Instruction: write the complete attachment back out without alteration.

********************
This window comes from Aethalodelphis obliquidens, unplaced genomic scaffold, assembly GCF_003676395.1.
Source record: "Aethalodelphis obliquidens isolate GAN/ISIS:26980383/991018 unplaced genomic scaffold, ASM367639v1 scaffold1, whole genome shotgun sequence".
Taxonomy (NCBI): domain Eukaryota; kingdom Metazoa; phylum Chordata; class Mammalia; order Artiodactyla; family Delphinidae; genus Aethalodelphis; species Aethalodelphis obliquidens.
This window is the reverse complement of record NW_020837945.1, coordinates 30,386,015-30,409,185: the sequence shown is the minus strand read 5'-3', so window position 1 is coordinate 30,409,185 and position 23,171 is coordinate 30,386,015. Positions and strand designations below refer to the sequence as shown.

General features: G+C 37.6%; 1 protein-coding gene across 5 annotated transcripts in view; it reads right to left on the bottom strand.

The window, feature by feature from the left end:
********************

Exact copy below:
This window comes from Aethalodelphis obliquidens, unplaced genomic scaffold, assembly GCF_003676395.1.
Source record: "Aethalodelphis obliquidens isolate GAN/ISIS:26980383/991018 unplaced genomic scaffold, ASM367639v1 scaffold1, whole genome shotgun sequence".
Taxonomy (NCBI): domain Eukaryota; kingdom Metazoa; phylum Chordata; class Mammalia; order Artiodactyla; family Delphinidae; genus Aethalodelphis; species Aethalodelphis obliquidens.
This window is the reverse complement of record NW_020837945.1, coordinates 30,386,015-30,409,185: the sequence shown is the minus strand read 5'-3', so window position 1 is coordinate 30,409,185 and position 23,171 is coordinate 30,386,015. Positions and strand designations below refer to the sequence as shown.

General features: G+C 37.6%; 1 protein-coding gene across 5 annotated transcripts in view; it reads right to left on the bottom strand.

The window, feature by feature from the left end: